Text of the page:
Pendleton's Lithography

Pendleton's Lithography (1825–1836) was a lithographic print studio in 19th-century Boston, Massachusetts, established by brothers William S. Pendleton (1795-1879) and John B. Pendleton (1798-1866). Though relatively short-lived, in its time the firm was prolific, printing portraits, landscape views, sheet music covers, and numerous other illustrations. The Pendleton's work might be characterized by its generosity—each print contains a maxima of visual information designed for graphic reproduction.

"Published at Pendleton's, in Graphic Court, Boston", c. 1820s. Graphic Court was located near Washington St. and Franklin St.


Originally from New York, the Pendleton brothers at the outset of their professional lives were affiliated with Charles Willson Peale and Rembrandt Peale in Philadelphia.[1] On arrival in Boston, William Pendleton first worked as an engraver with Abel Bowen.

The Pendleton brothers began their own shop in 1825, when William "acquired some lithographic materials from a merchant named Thaxter who had brought them to Boston from Europe but who did not know how to use them. W.S. Pendleton communicated with his brother, then in Europe, about the matter, and the latter on his return not only brought back considerable stone and other materials, but also what was more important several men familiar with the process."[2] The Pendletons became "the pioneers of the lithographic art in Boston."[3]

A number of artists worked for the Pendletons, including Fitz Henry Lane, John H. Bufford, Seth Cheney, Nathaniel Currier, Thomas Edwards, B.F. Nutting, George Loring Brown, Benjamin Champney, Alexander Jackson Davis, David Claypoole Johnston, William Rimmer, and John W. A. Scott.[1][4] Also "associated with the Pendleton workshop: Mary Jane Derby (later Peabody), Eliza Ann Farrar, Eliza Goodridge, Orra White Hitchcock, Louisa Davis Minot, Eliza Susan Quincy, Catherine Scollay, ... Margaret Snow (who married William S. Pendleton in 1831)," and probably Sophia Peabody.[5]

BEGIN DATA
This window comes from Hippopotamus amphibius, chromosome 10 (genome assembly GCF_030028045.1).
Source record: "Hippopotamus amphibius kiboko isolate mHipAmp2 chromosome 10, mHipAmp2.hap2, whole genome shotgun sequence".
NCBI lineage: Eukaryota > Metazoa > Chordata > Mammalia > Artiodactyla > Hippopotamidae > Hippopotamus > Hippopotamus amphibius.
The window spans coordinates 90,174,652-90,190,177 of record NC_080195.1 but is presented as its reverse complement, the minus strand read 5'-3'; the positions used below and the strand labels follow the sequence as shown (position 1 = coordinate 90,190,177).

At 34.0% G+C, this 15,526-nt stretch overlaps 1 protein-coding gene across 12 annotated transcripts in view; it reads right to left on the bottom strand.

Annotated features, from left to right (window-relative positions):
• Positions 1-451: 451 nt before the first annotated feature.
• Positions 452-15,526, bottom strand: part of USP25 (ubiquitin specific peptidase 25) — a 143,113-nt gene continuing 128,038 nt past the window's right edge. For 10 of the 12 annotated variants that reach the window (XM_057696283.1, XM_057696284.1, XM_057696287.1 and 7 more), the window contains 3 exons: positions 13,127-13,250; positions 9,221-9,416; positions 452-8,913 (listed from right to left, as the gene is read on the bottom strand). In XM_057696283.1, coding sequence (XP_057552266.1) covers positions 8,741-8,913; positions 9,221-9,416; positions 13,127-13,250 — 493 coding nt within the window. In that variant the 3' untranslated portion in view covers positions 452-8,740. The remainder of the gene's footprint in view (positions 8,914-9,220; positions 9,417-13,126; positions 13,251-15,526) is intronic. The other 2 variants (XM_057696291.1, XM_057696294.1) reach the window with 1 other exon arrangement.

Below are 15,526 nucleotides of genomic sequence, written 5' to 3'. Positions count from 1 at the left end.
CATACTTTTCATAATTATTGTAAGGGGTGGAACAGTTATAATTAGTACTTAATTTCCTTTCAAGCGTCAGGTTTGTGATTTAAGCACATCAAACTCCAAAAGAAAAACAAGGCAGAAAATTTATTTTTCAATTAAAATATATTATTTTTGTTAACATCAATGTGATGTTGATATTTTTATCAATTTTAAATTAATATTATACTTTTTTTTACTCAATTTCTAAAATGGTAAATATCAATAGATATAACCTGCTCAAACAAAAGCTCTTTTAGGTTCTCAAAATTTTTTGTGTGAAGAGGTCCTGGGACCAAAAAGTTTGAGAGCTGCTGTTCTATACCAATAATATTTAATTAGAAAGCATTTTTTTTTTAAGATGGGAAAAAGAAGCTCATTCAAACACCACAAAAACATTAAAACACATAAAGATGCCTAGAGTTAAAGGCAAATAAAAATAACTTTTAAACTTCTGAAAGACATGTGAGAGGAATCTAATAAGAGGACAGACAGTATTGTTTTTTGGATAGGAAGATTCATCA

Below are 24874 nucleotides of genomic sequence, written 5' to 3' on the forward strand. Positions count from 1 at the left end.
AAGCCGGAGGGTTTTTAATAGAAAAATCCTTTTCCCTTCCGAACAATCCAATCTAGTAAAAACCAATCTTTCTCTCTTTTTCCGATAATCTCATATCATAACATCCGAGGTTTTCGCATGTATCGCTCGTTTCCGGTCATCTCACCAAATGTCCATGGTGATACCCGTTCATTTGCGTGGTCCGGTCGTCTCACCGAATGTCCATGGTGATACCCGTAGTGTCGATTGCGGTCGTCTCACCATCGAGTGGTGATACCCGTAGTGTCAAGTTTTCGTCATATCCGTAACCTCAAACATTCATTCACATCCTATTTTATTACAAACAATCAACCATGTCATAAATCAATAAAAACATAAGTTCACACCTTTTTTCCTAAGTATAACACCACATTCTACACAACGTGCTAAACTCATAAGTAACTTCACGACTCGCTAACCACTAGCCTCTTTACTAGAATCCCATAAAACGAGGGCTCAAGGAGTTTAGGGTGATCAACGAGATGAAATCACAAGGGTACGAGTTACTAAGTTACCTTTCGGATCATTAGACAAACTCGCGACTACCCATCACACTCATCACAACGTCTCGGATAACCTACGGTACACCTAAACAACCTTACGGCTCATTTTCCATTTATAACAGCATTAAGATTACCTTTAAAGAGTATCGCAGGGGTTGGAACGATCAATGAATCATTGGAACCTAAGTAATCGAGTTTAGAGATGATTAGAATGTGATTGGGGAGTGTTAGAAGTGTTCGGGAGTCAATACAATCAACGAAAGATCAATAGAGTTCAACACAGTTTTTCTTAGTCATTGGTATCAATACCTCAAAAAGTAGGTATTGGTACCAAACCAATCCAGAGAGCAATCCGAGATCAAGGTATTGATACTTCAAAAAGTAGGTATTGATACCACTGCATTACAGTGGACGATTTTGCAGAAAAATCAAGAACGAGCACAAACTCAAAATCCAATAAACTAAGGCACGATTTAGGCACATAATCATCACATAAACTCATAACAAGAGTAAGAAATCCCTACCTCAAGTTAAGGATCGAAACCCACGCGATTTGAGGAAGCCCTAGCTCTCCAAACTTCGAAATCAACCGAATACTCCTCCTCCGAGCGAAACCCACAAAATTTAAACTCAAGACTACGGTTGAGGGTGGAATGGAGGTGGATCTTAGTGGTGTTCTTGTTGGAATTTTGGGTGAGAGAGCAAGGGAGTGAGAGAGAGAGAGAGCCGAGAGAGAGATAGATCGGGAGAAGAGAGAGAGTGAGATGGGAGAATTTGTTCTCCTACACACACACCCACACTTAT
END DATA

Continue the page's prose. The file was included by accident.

In 1826 the brothers won "a silver medal for the best specimen of lithography" at the annual exhibition of the Franklin Institute, Philadelphia.[6] In addition to critical praise, the studio's work garnered public approval. Of an 1832 portrait of Andrew Jackson, painted by Ralph E. W. Earl, and printed by Pendleton's, one newspaper notes: "We have received a lithographic engraving of Mr. Earle's picture of Gen. Jackson. ...The whole appears to be finely executed. The engraving is by Pendleton of Boston -- we have never seen any lithography equal to it."[7]

The studio occupied successive addresses in Boston: Harvard Place (1825-1826); Graphic Court (1826 - c. 1832); and finally Washington Street (c. 1836).[1][3][8]

In 1828, John Pendleton left Boston. William continued on until "July 1836 when ... [he] sold out to his bookkeeper, Thomas Moore."[1] According to one historian, after William's departure the staff and operations of the business he'd established remained in place—"for all practical purposes it was the Pendleton operation under a new name"—until 1840 "when Moore in turn sold out to Benjamin W. Thayer."[1]


Works printed by Pendleton's Lithography


  1. ^ a b c d e David Tatham (Fall 1971). "The Pendleton-Moore Shop: Lithographic Artists in Boston, 1825-1840". Old-Time New England. Society for the Preservation of New England Antiquities. 62 (226).
  2. ^ Boston News-Letter, Nov 5, 1825
  3. ^ a b Proceedings of the Bostonian Society. Annual Meeting, January 1882
  4. ^ John Wilmerding (Oct–Dec 1963). "Lithographs of Fitz Hugh Lane". Old-Time New England.
  5. ^ James A. Craig (2006). Fitz H. Lane: an Artist's Voyage through Nineteenth-Century America. Charleston, SC: History Press. p. 122. ISBN 1596290900.
  6. ^ Boston Commercial Gazette, 1826-10-23
  7. ^ Richmond Enquirer, June 29, 1832
  8. ^ Boston Directory, 1832

Further readingEdit

Works illustrated by Pendleton's LithographyEdit

Works about Pendleton's LithographyEdit

  • Georgia Brady Bumgardner (Autumn 1986). "Political Portraiture: Two Prints of Andrew Jackson". American Art Journal. 18 (4): 84–95. doi:10.2307/1594466. JSTOR 1594466.

External linksEdit

Coordinates: 42°21′22.42″N 71°3′35.69″W / 42.3562278°N 71.0599139°W / 42.3562278; -71.0599139